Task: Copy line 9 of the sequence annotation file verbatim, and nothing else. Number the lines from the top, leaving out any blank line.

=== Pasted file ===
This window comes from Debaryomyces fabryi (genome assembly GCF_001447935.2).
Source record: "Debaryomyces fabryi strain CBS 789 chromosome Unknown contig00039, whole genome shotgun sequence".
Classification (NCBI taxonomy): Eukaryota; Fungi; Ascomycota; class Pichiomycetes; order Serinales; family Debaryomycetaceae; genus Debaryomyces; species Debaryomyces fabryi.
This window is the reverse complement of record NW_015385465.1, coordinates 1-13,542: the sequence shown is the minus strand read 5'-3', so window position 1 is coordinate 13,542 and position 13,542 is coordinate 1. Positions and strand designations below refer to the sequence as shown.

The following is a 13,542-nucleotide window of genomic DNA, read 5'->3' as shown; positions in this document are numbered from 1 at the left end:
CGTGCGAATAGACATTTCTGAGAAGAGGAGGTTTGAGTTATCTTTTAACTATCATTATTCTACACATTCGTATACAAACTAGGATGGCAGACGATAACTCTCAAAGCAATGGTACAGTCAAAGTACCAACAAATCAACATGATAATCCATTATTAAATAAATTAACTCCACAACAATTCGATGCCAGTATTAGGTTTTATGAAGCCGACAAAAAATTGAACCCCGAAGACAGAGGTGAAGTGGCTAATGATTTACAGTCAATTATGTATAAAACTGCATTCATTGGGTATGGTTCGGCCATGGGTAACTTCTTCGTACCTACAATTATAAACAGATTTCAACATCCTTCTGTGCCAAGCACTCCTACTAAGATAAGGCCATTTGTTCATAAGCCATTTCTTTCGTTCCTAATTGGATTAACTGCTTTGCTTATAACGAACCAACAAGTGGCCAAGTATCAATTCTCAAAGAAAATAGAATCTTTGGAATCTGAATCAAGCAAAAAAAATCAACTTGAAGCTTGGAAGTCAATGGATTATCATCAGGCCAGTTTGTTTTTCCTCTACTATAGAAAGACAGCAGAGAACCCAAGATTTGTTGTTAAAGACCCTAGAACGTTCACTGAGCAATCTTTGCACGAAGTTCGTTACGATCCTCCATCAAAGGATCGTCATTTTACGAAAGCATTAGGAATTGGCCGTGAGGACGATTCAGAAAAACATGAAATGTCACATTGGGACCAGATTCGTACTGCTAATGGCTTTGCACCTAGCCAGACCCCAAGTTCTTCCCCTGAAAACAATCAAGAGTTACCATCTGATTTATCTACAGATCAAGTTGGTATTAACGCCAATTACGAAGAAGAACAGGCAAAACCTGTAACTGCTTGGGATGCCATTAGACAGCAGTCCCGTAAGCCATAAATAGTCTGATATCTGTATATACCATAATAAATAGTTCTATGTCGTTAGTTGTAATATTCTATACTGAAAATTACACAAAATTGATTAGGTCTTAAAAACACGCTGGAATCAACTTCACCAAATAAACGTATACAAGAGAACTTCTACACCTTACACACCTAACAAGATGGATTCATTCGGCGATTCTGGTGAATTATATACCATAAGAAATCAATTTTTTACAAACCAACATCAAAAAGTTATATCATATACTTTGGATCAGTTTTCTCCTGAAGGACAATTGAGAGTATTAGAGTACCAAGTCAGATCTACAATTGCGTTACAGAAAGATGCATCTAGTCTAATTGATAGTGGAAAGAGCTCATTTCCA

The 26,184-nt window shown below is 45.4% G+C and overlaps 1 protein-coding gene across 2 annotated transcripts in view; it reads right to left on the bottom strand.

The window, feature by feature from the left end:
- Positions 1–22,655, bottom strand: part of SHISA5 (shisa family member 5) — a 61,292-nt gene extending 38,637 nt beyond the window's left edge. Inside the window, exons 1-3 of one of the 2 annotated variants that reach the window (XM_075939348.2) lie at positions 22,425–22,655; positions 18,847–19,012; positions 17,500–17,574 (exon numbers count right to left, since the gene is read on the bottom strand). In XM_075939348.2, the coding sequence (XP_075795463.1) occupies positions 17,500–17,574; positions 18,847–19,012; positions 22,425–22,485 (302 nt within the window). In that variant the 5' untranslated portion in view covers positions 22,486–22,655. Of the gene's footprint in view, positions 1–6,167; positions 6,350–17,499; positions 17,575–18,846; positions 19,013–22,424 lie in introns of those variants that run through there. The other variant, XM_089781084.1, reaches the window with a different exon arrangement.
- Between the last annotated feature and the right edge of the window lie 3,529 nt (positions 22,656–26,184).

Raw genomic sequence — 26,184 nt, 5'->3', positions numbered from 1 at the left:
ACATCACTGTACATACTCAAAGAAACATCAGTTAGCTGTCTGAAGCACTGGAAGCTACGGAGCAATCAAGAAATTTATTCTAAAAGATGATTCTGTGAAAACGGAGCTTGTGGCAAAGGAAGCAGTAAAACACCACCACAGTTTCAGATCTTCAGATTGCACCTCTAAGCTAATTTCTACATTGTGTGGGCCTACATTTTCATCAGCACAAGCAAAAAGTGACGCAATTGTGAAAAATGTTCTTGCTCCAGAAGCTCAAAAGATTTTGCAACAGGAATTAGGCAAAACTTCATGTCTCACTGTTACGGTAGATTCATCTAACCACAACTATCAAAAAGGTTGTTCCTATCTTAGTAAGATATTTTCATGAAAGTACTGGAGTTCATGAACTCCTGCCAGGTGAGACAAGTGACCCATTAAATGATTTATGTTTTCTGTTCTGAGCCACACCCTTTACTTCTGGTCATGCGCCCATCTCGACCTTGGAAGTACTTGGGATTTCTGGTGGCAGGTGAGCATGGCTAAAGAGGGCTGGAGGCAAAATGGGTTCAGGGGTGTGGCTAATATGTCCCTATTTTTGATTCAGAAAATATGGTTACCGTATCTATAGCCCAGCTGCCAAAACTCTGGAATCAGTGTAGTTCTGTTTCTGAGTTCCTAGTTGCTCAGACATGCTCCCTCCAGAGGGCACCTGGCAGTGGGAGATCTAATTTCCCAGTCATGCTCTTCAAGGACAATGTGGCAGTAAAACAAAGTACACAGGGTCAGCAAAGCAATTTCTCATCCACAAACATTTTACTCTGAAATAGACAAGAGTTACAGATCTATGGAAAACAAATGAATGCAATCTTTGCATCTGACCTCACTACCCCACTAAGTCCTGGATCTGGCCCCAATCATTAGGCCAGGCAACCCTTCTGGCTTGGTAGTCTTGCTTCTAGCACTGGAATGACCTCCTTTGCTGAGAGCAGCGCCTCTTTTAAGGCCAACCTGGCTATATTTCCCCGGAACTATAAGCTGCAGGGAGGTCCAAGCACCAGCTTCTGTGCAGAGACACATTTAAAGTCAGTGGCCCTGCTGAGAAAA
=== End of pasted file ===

- Positions 1–22,655, bottom strand: part of SHISA5 (shisa family member 5) — a 61,292-nt gene extending 38,637 nt beyond the window's left edge. Inside the window, exons 1-3 of one of the 2 annotated variants that reach the window (XM_075939348.2) lie at positions 22,425–22,655; positions 18,847–19,012; positions 17,500–17,574 (exon numbers count right to left, since the gene is read on the bottom strand). In XM_075939348.2, the coding sequence (XP_075795463.1) occupies positions 17,500–17,574; positions 18,847–19,012; positions 22,425–22,485 (302 nt within the window). In that variant the 5' untranslated portion in view covers positions 22,486–22,655. Of the gene's footprint in view, positions 1–6,167; positions 6,350–17,499; positions 17,575–18,846; positions 19,013–22,424 lie in introns of those variants that run through there. The other variant, XM_089781084.1, reaches the window with a different exon arrangement.